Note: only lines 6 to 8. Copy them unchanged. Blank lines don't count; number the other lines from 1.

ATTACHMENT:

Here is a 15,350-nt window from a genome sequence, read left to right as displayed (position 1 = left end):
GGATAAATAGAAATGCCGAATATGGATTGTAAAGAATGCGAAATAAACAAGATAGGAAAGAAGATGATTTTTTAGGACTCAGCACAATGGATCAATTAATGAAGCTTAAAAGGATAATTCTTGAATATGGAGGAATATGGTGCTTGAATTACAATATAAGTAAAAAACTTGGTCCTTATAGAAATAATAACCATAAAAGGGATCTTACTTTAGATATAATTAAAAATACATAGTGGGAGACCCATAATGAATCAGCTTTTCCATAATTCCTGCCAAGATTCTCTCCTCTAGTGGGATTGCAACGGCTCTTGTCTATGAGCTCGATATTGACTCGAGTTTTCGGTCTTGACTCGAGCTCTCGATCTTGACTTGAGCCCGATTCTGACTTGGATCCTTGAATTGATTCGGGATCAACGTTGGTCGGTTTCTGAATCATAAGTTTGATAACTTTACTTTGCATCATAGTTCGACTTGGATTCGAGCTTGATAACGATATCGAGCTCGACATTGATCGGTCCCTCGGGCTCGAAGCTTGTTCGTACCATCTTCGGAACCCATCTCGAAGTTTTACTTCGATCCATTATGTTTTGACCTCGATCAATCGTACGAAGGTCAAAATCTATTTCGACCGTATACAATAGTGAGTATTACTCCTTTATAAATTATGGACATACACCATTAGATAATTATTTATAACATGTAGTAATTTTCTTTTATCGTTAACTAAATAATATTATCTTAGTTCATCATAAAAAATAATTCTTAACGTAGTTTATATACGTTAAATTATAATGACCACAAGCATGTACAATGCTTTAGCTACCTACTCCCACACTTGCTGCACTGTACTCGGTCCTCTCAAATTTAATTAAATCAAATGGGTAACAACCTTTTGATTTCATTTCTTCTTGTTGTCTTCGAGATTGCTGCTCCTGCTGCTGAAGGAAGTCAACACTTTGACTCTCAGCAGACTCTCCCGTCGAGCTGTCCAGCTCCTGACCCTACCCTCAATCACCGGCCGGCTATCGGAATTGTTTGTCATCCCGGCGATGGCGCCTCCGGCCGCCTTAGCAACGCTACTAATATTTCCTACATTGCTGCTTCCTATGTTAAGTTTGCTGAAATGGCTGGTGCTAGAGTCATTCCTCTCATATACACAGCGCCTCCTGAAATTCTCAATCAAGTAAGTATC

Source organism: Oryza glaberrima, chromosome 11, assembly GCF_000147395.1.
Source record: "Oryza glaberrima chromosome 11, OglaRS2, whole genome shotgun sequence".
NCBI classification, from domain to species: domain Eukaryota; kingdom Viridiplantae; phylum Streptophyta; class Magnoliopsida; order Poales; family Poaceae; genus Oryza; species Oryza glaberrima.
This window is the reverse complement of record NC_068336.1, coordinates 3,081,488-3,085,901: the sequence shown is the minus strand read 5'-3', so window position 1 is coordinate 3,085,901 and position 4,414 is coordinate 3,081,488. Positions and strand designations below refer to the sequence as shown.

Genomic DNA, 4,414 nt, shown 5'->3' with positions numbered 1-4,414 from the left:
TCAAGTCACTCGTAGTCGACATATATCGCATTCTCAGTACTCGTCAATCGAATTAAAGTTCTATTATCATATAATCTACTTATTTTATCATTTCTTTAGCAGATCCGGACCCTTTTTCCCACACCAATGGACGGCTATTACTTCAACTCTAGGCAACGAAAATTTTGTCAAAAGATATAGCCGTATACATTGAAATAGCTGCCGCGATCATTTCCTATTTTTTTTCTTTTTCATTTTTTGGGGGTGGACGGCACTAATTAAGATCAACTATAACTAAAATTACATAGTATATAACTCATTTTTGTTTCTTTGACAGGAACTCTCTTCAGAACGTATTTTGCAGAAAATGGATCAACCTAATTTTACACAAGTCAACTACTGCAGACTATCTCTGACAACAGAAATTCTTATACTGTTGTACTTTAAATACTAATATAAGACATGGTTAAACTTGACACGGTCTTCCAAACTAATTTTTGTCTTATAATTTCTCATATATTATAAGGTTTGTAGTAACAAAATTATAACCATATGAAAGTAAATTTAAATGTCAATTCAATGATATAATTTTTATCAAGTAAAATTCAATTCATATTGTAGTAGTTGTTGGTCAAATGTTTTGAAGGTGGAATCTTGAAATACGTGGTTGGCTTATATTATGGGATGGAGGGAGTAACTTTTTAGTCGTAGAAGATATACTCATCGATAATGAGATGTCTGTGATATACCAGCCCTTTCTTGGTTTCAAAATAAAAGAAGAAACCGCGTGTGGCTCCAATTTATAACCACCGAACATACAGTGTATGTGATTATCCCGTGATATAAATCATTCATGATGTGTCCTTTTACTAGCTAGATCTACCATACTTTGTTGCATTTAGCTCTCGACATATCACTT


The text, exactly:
This window is the reverse complement of record NC_068336.1, coordinates 3,081,488-3,085,901: the sequence shown is the minus strand read 5'-3', so window position 1 is coordinate 3,085,901 and position 4,414 is coordinate 3,081,488. Positions and strand designations below refer to the sequence as shown.

Genomic DNA, 4,414 nt, shown 5'->3' with positions numbered 1-4,414 from the left:
TCAAGTCACTCGTAGTCGACATATATCGCATTCTCAGTACTCGTCAATCGAATTAAAGTTCTATTATCATATAATCTACTTATTTTATCATTTCTTTAGCAGATCCGGACCCTTTTTCCCACACCAATGGACGGCTATTACTTCAACTCTAGGCAACGAAAATTTTGTCAAAAGATATAGCCGTATACATTGAAATAGCTGCCGCGATCATTTCCTATTTTTTTTCTTTTTCATTTTTTGGGGGTGGACGGCACTAATTAAGATCAACTATAACTAAAATTACATAGTATATAACTCATTTTTGTTTCTTTGACAGGAACTCTCTTCAGAACGTATTTTGCAGAAAATGGATCAACCTAATTTTACACAAGTCAACTACTGCAGACTATCTCTGACAACAGAAATTCTTATACTGTTGTACTTTAAATACTAATATAAGACATGGTTAAACTTGACACGGTCTTCCAAACTAATTTTTGTCTTATAATTTCTCATATATTATAAGGTTTGTAGTAACAAAATTATAACCATATGAAAGTAAATTTAAATGTCAATTCAATGATATAATTTTTATCAAGTAAAATTCAATTCATATTGTAGTAGTTGTTGGTCAAATGTTTTGAAGGTGGAATCTTGAAATACGTGGTTGGCTTATATTATGGGATGGAGGGAGTAACTTTTTAGTCGTAGAAGATATACTCATCGATAATGAGATGTCTGTGATATACCAGCCCTTTCTTGGTTTCAAAATAAAAGAAGAAACCGCGTGTGGCTCCAATTTATAACCACCGAACATACAGTGTATGTGATTATCCCGTGATATAAATCATTCATGATGTGTCCTTTTACTAGCTAGATCTACCATACTTTGTTGCATTTAGCTCTCGACATATCACTT